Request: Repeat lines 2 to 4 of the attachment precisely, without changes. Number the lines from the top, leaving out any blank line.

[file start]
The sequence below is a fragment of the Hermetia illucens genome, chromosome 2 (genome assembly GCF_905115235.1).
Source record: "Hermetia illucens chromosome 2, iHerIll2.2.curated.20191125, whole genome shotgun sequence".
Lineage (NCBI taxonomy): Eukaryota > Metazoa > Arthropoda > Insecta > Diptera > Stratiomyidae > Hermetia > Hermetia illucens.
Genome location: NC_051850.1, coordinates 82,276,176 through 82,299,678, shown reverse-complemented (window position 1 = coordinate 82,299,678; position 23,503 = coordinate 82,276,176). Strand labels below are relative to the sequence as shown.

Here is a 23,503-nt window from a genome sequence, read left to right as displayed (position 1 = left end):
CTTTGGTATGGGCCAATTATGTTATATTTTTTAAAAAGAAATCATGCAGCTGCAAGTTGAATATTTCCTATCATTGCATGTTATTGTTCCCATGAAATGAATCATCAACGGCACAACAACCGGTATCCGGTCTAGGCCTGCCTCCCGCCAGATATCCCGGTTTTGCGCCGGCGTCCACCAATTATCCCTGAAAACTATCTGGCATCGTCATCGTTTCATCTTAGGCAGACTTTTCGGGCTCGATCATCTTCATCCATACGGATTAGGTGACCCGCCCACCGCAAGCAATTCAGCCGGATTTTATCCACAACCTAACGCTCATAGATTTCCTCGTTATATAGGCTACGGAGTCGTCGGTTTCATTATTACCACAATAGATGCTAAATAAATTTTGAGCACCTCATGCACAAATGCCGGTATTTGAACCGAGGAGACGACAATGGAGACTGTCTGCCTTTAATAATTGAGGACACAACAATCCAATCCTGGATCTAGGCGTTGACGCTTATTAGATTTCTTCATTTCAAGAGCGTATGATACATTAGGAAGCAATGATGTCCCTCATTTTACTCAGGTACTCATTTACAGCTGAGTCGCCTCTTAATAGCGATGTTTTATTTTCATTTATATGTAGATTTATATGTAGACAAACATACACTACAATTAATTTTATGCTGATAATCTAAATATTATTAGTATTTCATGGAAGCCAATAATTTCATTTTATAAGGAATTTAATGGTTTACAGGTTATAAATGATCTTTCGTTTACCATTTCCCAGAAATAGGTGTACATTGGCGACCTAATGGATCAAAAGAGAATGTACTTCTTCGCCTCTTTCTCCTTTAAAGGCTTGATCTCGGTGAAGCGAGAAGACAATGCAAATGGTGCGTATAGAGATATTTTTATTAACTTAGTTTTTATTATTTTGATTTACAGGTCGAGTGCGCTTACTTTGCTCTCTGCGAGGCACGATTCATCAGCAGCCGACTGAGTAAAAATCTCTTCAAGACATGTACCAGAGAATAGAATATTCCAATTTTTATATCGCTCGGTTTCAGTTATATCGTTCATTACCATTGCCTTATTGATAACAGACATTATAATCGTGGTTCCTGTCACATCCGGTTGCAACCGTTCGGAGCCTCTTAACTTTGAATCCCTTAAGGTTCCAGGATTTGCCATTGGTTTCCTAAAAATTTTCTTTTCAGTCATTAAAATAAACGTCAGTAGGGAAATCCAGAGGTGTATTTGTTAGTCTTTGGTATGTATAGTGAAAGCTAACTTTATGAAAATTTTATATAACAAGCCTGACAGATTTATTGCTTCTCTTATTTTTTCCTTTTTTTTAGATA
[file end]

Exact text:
Source record: "Hermetia illucens chromosome 2, iHerIll2.2.curated.20191125, whole genome shotgun sequence".
Lineage (NCBI taxonomy): Eukaryota > Metazoa > Arthropoda > Insecta > Diptera > Stratiomyidae > Hermetia > Hermetia illucens.
Genome location: NC_051850.1, coordinates 82,276,176 through 82,299,678, shown reverse-complemented (window position 1 = coordinate 82,299,678; position 23,503 = coordinate 82,276,176). Strand labels below are relative to the sequence as shown.